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- Clear, J. (2019, April 22). How Positive Thinking Builds Skills, Boosts Health, and Improves Work. Retrieved from https://jamesclear.com/positive-thinking
- Appedix D: Artificial Neural Network. (n.d.). Retrieved from http://web.mit.edu/mcraegroup/wwwfiles/ChuangChuang/thesis_files/Appendix D_Artificial Neural Network.pdf
- Clear, J., & Clear, J. (2018, November 29). Why your brain builds habits. Retrieved from https://qz.com/work/1479378/why-your-brain-builds-habits/
- Rubin, G. (2016). Better Than Before. Hodder.
- Lazarus, C. N. (2018, March 29). How to Stop Self-Fulfilling Prophecies of Failure. Retrieved from https://www.psychologytoday.com/us/blog/think-well/201803/how-stop-self-fulfilling-prophecies-failure
- Breines, J. (2015, August 30). 3 Ways Your Beliefs Can Shape Your Reality. Retrieved from https://www.psychologytoday.com/us/blog/in-love-and-war/201508/3-ways-your-beliefs-can-shape-your-reality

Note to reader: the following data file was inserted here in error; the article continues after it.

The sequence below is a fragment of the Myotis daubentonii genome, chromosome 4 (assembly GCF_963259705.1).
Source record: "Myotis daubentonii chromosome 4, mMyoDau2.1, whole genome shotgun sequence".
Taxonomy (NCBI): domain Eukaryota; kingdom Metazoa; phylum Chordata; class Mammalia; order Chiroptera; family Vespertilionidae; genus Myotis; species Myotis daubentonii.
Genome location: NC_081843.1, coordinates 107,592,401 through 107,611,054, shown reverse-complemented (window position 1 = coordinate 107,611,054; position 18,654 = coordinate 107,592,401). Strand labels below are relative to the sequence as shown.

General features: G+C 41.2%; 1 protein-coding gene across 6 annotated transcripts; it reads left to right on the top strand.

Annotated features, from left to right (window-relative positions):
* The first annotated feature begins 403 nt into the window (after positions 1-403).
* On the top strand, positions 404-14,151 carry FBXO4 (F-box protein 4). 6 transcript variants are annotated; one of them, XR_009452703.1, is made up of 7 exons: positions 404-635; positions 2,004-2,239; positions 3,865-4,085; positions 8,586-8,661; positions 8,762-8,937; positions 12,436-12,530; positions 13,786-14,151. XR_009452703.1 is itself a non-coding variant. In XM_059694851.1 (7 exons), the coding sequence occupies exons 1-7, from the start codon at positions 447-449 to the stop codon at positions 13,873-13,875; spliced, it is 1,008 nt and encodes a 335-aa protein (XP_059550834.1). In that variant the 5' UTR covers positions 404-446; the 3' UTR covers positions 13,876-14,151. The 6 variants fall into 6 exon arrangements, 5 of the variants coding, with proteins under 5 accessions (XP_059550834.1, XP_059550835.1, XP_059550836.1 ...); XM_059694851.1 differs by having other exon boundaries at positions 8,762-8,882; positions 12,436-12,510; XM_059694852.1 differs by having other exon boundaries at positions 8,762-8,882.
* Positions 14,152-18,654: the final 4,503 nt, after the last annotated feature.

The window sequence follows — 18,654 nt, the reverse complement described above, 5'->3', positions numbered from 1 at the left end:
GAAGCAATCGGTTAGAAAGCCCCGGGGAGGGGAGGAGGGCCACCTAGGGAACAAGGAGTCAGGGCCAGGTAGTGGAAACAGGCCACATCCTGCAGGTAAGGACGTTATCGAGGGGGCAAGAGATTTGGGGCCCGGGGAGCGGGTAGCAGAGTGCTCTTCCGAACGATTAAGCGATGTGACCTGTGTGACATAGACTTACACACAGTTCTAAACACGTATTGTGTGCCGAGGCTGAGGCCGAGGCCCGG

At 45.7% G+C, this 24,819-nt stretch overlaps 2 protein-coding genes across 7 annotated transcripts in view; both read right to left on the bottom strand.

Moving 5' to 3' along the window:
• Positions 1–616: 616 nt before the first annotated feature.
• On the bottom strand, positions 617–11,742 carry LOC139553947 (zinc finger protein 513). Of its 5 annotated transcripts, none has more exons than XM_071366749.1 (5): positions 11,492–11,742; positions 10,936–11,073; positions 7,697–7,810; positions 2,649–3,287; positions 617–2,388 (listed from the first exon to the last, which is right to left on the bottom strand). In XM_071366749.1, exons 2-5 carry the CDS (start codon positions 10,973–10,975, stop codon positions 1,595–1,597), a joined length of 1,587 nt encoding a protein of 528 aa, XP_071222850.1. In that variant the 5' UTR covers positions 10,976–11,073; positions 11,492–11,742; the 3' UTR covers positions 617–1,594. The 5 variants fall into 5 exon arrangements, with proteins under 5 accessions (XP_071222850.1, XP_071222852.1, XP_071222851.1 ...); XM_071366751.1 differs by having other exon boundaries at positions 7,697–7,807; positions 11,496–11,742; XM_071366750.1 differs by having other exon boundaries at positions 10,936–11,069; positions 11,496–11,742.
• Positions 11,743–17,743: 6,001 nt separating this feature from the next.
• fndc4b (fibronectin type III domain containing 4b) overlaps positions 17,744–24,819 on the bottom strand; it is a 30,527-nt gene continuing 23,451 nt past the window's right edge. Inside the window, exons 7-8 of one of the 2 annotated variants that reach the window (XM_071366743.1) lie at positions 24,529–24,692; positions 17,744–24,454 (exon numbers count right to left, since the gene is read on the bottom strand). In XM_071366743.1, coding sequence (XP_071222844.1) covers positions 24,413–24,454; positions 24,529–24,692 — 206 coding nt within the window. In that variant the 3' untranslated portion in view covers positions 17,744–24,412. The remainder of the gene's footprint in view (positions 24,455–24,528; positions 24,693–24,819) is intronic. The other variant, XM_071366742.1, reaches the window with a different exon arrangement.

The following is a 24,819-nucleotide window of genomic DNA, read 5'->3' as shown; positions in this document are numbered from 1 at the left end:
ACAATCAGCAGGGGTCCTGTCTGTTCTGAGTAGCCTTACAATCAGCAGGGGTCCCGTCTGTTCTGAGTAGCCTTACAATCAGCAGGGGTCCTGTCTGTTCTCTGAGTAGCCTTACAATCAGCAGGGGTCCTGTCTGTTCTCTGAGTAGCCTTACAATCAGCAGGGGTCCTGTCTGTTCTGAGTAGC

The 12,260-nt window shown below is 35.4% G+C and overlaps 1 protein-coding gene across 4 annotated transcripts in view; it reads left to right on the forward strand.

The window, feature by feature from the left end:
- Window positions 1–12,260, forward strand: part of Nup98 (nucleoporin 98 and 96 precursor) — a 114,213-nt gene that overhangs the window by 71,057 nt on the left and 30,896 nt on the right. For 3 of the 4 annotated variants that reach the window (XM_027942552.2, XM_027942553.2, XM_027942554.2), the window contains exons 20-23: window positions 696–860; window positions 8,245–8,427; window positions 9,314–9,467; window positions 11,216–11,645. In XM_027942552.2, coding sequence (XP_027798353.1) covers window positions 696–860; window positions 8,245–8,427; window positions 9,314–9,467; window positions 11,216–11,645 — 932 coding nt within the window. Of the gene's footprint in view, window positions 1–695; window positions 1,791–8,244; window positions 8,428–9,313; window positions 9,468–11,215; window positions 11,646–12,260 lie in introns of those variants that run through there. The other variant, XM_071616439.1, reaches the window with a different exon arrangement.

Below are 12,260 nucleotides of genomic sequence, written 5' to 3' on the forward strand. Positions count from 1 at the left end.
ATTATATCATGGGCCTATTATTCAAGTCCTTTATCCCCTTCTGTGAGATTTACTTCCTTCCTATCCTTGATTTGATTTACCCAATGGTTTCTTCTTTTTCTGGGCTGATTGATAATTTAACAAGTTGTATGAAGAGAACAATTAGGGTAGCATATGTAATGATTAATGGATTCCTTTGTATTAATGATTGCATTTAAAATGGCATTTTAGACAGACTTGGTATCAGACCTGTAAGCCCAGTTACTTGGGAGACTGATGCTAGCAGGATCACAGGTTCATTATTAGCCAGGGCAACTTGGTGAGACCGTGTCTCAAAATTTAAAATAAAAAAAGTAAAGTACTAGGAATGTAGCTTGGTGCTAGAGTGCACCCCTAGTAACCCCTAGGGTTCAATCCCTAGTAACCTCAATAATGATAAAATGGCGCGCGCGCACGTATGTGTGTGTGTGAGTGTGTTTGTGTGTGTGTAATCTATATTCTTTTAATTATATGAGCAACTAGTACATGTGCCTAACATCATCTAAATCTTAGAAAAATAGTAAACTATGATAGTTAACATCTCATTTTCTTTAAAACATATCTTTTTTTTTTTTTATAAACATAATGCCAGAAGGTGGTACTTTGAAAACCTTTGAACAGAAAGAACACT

- Stopping Automatic Negative Thoughts (ANTs). (2019, March 14). Retrieved from https://www.amenclinics.com/blog/number-one-habit-develop-order-feel-positive/
- 9 Types of ANTs: Automatic Negative Thoughts that invade our relationships and how to exterminate them. (2015, December 18). Retrieved from https://www.collaborativeawareness.com/single-post/2015/12/18/9-Types-of-ANTs-Automatic-Negative-Thoughts-that-invade-our-relationships-and-how-to-exterminate-them
- Chu, M. (2017, September 12). This Researcher Reveals How Lucky People Differ From Unlucky People. Retrieved from https://www.inc.com/melissa-chu/want-to-become-luckier-heres-what-you-need-to-do-a.html